What is a mutual fund?
You know what a company's stock is. You've watched CNBC or Bloomberg
and you know the stocks of Google, Amazon.com, Disney, and Coke.
They have symbols like GOOG, AMZN, DIS and KO, respectively.
You would use those symbols if you wanted to buy or sell THAT
COMPANY'S INDIVIDUAL STOCK.
A mutual fund is simply a single
representation (one ticker symbol representing the mutual fund) of a basket of stocks
that the mutual fund manager has selected, hoping to grow the value
of that basket of stocks.
The formal definition
Fund is a professionally-managed type of collective
investment vehicle that pools contributed money from
many investors and invests it in stocks, bonds,
short-term money market instruments, and/or other
Mutual funds have a fund manager that trades the pooled
money on a regular basis. The net proceeds or losses are
then typically distributed to the investors annually.
The increased (or
decreased) value of individual stocks are then weighted within the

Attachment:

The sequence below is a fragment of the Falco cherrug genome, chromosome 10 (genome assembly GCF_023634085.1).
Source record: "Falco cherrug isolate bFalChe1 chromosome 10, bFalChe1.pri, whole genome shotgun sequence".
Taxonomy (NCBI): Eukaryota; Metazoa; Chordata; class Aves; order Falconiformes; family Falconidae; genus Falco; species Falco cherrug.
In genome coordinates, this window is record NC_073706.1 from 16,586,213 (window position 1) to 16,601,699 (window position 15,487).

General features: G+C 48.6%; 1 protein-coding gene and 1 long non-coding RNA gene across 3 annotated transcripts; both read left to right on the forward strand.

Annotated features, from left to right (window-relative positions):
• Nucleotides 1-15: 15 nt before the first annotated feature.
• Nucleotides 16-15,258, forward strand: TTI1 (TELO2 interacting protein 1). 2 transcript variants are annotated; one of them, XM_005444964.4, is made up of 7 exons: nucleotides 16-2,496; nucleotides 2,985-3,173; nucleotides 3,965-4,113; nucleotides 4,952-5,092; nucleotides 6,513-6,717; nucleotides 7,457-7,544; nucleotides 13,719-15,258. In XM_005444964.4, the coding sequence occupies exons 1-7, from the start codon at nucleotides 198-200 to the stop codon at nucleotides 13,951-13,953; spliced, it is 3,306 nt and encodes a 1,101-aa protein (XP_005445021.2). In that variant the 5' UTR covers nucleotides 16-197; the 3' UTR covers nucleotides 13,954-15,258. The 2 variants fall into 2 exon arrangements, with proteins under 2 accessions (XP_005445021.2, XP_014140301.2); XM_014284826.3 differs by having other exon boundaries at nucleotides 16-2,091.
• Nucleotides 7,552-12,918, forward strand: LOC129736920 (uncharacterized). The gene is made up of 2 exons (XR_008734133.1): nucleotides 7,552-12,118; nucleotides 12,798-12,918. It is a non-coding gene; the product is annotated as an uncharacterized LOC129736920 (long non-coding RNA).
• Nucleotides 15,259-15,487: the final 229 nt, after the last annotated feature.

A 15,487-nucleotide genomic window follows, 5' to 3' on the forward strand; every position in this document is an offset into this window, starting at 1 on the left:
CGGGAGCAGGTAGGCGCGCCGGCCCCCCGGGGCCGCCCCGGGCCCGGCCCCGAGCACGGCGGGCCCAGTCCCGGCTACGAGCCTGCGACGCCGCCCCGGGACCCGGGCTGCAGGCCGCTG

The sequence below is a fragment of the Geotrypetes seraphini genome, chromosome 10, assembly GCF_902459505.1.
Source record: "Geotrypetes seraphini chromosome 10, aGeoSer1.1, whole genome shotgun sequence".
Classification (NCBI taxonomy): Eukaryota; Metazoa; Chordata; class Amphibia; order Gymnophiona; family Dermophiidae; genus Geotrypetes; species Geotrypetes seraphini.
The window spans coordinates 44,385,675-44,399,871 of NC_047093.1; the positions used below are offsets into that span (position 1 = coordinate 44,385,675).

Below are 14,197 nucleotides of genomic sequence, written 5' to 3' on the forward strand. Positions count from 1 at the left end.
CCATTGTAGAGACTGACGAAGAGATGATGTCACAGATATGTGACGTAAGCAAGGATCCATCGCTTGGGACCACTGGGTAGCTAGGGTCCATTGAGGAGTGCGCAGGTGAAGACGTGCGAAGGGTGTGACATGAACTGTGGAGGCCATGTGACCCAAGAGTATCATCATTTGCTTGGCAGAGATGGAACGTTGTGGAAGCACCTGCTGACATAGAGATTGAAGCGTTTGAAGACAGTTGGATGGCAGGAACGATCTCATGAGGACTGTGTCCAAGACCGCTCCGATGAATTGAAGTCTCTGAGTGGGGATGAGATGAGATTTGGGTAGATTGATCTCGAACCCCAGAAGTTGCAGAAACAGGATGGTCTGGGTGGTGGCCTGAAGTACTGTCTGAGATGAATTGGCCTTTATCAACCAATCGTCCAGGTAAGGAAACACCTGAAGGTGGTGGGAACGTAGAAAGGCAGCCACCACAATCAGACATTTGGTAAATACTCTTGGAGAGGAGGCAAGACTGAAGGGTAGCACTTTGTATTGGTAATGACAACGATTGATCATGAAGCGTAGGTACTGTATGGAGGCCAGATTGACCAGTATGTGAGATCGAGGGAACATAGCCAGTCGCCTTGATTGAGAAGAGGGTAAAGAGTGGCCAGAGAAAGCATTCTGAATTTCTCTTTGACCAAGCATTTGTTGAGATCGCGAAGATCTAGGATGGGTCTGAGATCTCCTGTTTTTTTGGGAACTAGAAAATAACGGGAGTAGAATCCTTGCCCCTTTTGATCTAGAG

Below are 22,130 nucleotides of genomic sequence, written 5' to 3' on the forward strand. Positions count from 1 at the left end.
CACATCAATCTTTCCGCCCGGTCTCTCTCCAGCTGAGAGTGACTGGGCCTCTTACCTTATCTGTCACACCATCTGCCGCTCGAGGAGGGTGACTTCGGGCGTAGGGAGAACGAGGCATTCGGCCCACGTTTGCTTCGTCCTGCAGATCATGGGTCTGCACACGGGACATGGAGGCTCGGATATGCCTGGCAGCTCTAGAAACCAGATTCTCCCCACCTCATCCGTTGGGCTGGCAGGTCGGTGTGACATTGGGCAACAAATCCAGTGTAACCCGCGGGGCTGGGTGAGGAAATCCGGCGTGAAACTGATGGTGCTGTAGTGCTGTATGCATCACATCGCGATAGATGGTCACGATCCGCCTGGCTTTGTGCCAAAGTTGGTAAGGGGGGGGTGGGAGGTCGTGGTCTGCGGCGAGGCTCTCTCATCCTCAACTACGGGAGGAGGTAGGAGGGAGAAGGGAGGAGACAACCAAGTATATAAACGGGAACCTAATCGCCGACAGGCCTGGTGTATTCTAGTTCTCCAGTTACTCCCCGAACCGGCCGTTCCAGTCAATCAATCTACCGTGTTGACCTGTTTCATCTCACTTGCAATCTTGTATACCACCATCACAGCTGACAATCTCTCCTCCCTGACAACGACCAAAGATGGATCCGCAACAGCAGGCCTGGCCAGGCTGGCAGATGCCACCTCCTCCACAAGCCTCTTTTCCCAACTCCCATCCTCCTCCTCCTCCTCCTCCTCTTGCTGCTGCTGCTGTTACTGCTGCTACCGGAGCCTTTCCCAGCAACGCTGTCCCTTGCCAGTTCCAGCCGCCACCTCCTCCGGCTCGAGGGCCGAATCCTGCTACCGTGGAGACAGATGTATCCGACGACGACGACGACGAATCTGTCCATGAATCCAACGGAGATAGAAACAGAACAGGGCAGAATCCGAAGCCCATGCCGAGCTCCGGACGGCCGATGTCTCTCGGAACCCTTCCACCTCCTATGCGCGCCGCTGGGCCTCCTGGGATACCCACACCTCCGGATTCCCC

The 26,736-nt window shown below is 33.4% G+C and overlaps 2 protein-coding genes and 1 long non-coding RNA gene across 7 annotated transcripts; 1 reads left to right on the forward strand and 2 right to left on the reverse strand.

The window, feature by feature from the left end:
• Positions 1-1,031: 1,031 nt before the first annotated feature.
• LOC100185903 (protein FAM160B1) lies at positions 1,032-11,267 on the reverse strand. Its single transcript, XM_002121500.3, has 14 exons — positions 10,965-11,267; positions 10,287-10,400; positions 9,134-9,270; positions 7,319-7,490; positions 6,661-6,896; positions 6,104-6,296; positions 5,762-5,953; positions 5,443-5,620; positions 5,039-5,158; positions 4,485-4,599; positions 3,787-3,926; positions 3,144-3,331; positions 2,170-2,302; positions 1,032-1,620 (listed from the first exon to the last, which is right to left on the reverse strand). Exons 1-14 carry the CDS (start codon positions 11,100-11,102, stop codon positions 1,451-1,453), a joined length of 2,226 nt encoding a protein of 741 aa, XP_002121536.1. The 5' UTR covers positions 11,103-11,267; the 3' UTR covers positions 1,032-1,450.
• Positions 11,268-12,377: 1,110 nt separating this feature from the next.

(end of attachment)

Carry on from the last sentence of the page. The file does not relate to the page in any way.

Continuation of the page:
fund, to determine the increased (or decreased) value of the mutual
fund as a whole, which is reflected in its trading price daily.
(See example of CGM Focus Fund's - CGMFX quote -
Many people like you invest their money in the mutual fund which
then invests in various stocks and possibly other securities like
bonds or cash or commodity instruments.
Each mutual fund has a "manager" or
"investment advisor" who has the responsibility of directing the
fund and deciding what and when to buy and sell securities that will
maximize the value of the fund as it is reported quarterly.
Every three months, or quarterly, the mutual fund is required to
report to the Securities and Exchange Commission (SEC) the list of
the securities it currently holds and the amount of each security,
in addition to an update of its investment objectives and other
comments about its fund.
Many of these funds can be seen here:
NEXT: Types of Mutual Funds...